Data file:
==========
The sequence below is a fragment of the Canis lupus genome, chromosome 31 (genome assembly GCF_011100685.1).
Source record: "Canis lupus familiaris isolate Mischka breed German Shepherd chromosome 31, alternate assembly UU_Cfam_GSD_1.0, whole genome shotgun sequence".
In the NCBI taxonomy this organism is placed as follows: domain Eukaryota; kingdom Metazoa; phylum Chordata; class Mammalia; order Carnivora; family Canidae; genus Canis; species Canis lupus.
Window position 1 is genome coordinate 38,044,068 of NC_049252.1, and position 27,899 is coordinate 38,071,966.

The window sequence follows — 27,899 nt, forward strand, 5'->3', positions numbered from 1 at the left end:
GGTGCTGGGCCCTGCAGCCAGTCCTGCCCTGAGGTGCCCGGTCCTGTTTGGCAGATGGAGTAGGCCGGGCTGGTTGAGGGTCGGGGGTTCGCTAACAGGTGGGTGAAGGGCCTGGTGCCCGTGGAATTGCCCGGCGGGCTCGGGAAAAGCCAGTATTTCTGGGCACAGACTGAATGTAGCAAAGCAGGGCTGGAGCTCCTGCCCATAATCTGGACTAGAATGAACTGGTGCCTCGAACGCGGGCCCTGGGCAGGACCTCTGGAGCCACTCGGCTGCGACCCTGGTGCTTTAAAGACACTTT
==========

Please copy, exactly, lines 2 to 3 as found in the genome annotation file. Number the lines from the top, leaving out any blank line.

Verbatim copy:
Source record: "Canis lupus familiaris isolate Mischka breed German Shepherd chromosome 31, alternate assembly UU_Cfam_GSD_1.0, whole genome shotgun sequence".
In the NCBI taxonomy this organism is placed as follows: domain Eukaryota; kingdom Metazoa; phylum Chordata; class Mammalia; order Carnivora; family Canidae; genus Canis; species Canis lupus.